Financial derivatives include options, futures/forwards, swaps, FRAs, caps, floors, collars, warrants and certain credit derivatives; they do not include spot foreign exchange trades.
They are recorded at market value or where this is not available fair value. Fair value is defined as the value at which the contract could be exchanged in an arms length transaction between informed and willing parties. Market value may differ from fair value as it will encompass bid/offer spreads, commissions and the effects of supply and demand upon the price of the derivative.
Changes in the gross marked to market value of derivatives contracts will be influenced by three main factors:
- Revaluations due to changes in the underlying instrument: When derivatives contracts are traded, their marked to market value will typically be zero, except for options. Changes in the expectations of underlying variables of contracts at the time of valuation, away from expectations of those variables at the time of trading will generally cause the marked to market value of a derivative to tend away from zero.
- Transactions in financial derivatives: Because the marked to market value of a derivative is equal to the net present value of future payment streams, whenever a payment is made with respect to a contract the marked to market valuation will be affected.
- Changes in the number of contracts held: The more contracts that are traded, the higher we would expect gross marked to market positions to be.
The relative importance of these factors varies depending upon market conditions.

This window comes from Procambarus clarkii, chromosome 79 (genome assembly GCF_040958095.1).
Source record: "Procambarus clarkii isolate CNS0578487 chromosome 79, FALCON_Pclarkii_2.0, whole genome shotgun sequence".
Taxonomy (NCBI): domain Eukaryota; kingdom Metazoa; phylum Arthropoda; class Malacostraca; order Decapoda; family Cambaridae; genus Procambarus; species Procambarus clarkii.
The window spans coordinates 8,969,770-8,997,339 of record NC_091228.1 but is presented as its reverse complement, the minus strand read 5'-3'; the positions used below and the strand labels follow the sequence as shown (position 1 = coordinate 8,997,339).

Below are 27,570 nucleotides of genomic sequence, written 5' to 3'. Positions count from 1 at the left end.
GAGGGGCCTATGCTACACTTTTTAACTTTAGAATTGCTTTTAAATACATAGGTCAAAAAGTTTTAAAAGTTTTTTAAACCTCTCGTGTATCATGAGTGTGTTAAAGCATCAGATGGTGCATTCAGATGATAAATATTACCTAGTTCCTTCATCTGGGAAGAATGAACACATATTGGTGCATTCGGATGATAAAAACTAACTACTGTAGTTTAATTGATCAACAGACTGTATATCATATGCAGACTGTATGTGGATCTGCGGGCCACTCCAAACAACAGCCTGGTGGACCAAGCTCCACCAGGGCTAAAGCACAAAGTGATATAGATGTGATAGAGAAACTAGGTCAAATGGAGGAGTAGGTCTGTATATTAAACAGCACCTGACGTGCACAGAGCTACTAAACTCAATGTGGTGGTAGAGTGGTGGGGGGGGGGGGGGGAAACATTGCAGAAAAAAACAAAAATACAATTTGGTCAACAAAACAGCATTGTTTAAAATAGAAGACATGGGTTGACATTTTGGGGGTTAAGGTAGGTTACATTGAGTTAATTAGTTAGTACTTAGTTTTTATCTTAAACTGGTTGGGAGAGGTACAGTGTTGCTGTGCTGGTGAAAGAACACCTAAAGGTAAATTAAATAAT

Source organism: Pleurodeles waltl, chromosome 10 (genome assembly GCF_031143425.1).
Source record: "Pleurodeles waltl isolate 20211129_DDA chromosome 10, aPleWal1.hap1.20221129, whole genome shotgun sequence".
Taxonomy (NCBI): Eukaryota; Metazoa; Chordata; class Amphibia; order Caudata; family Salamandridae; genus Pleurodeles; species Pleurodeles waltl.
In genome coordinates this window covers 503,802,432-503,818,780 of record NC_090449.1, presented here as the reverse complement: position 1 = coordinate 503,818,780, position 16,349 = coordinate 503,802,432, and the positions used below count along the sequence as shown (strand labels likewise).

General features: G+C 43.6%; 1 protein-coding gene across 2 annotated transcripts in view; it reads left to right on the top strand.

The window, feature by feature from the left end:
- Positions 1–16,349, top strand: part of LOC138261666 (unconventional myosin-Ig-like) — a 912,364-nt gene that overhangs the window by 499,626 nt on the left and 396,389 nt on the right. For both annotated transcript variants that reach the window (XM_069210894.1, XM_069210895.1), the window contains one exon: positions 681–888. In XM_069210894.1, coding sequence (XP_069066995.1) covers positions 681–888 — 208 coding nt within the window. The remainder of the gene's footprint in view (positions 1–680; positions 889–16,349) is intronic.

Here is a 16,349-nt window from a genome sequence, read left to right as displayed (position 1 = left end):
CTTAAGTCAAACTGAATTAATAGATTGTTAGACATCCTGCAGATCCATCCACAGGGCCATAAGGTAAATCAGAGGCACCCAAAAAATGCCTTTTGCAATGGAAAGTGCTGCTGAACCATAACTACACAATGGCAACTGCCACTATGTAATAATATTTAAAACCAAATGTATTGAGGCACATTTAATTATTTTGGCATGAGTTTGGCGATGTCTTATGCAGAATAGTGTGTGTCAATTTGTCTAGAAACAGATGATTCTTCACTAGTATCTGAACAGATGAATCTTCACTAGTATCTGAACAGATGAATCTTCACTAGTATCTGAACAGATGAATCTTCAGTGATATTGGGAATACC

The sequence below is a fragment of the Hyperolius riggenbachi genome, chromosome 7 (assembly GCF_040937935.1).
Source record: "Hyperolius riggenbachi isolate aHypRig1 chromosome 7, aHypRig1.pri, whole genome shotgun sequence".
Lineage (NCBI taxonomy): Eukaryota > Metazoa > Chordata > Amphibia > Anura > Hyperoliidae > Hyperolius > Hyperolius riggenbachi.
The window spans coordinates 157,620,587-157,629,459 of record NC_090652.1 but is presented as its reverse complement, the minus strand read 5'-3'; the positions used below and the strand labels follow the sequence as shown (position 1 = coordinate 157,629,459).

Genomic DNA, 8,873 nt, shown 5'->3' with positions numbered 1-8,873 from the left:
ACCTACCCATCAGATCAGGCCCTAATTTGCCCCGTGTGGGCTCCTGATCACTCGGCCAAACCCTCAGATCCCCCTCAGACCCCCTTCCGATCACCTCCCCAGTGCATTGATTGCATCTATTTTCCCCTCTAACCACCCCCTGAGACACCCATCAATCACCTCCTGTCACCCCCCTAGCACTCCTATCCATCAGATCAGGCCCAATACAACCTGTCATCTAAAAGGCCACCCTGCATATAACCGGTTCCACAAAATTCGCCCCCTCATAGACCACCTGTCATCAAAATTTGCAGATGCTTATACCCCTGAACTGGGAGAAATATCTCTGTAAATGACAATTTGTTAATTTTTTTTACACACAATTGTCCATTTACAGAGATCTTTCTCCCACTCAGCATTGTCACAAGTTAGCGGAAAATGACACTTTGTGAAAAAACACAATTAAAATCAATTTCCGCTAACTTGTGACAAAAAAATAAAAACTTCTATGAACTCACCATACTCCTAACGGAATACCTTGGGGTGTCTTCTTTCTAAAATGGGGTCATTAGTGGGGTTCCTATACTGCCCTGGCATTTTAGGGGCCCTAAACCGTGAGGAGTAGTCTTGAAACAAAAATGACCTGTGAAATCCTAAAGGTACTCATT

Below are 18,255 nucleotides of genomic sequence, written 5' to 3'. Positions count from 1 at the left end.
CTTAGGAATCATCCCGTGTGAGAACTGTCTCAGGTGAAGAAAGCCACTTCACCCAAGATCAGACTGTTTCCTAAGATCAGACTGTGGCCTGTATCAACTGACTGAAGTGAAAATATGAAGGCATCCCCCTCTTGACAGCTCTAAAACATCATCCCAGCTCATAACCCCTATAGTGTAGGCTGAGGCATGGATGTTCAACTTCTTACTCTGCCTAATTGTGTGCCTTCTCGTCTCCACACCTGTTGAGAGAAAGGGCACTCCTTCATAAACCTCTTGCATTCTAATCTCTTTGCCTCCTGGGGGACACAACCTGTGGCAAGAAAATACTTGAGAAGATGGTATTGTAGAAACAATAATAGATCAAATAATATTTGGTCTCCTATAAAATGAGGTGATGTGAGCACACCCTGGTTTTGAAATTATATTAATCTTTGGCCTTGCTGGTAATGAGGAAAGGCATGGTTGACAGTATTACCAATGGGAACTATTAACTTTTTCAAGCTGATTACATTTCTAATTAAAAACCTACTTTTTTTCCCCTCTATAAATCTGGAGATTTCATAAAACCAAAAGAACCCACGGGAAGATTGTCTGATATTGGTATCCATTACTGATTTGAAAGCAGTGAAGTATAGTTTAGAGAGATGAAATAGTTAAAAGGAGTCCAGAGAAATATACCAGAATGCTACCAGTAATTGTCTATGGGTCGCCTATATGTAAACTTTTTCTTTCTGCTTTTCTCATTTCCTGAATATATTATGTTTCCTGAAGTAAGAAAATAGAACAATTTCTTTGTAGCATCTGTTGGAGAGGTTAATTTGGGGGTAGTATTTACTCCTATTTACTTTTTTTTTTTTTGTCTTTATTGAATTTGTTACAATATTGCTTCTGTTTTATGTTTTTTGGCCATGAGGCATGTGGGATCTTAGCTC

Foreign currency positions are converted to sterling using end-period exchange rates.
These data include any positions the reporting bank has with the Bank of England.
Positions are reported gross, separating assets from liabilities, except for complex or structured trades, where, if the Bank of England agrees, they can be reported net if this improves the overall accuracy of the data. If derivative contracts comprise more than one risk category they are allocated according to the risk category which primarily determines the price of the contract.
Embedded derivatives within an underlying instrument (e.g. convertible bonds) are excluded from these data if the two are inseparable.
Until 2007 Q3 certain types of Credit Derivative were excluded from this dataset. For National Accounts statistics banks were asked to exclude credit default products, which are defined here as products which only transfer the credit default risk, rather than the whole market risk. These products were treated as being analogous to traditional banking instruments such as letters of credit or guarantees and which covered within other returns.
However, from 2007 Q4, the definition has been revised to recognise changes in the market and in international statistical standards. These standards regard instruments as credit derivatives rather than, say, insurance products or guarantees, if they are recognisable as derivatives, tradable or capable of being offset in the market, and capable of being given an arms-length value. Therefore, a much wider range of credit derivative instruments are now included within this dataset.
The "Other" risk category comprises credit derivatives, commodity derivatives and equity derivatives.
FRAs are Forward Rate Agreements.